One of the things I heard when listening to Brown’s audiobook, was how to confront anxiety. She talked about how when we’re anxious, we go into that scared brain mode of needing to run toward survival. When I have moments of feeling anxious, I jump to worse case scenarios that are not based on what is real, but on fear. She suggests that the best way to stop that anxiety is to switch the brain into a different mode, to turn on thankfulness that expands the heart and mind. You can’t keep on with anxious thoughts if you’re thinking about things you’re grateful for. Because anxiety is about the future, and not what is actually happening in the present, we can be robbed of joyful times we are experiencing if we’re in an anxious mindset ‘waiting for the other shoe to drop.’

Brown says, “We simply cannot know joy without embracing vulnerability—and the way to do that is to focus on gratitude, not fear.”      

It occurred to me, an Ah-Ha when I was almost to Mama’s, that I’d read a scripture in the Bible a few months ago that seemed impossible for me to follow in the shock of those early days:

 “Do not be anxious about anything, but in everything, by prayer and petition, with thanksgiving, present your requests to God.” Pilippians 4:6 (NIV)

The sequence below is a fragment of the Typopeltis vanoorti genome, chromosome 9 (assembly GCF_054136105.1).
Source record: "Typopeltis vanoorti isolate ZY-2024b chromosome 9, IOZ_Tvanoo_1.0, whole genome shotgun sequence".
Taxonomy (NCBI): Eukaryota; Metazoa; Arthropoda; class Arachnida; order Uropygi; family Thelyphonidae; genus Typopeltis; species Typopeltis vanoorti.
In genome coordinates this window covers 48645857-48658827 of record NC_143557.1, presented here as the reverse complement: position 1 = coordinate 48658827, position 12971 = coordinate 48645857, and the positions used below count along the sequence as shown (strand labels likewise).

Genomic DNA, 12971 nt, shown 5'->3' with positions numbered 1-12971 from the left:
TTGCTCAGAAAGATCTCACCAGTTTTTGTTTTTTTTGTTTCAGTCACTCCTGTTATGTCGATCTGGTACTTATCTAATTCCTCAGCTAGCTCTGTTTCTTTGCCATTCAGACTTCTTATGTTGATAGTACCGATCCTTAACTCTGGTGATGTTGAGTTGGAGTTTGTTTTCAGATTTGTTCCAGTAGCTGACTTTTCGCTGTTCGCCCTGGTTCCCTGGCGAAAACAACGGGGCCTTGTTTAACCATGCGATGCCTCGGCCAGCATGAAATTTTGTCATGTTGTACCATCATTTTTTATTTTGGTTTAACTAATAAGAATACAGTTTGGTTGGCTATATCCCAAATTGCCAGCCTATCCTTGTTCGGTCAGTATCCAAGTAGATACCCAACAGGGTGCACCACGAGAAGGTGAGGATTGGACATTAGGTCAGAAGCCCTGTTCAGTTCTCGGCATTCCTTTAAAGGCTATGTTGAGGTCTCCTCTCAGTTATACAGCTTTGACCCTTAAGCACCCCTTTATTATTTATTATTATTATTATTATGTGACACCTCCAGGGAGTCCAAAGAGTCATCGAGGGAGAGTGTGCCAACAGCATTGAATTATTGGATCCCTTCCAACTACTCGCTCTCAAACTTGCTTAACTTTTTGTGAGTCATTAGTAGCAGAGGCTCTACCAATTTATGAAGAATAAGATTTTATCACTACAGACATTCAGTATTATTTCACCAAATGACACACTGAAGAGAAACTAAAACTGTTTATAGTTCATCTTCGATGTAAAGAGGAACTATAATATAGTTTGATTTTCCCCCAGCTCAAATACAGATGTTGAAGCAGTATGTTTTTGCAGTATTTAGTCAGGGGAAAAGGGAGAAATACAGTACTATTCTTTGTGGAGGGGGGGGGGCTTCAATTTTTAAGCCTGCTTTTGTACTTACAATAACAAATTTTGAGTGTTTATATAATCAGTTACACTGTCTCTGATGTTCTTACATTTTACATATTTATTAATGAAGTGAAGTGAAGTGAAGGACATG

Remembering the peacefulness of Iona, Scotland 9/17

Now, I think that I’m to attack that sneaky stalker, Anxiety with remembering each thing I have to be grateful for, the good memories of our marriage, the family we created and continue to enjoy, the unforeseen ways that God is working out the plans He has for me. I can speak those things out loud, with the same brave voice as the one that has spoken the difficult truths over the past weeks.


What About You?  

Are you dealing with feelings of anger, sadness, or anxiety? How can you recognize the feeling and deal with it so you don’t get stuck?

How can you practice gratitude in place of anxiety?



15 thoughts on “Anxiety to Gratitude: Making a Switch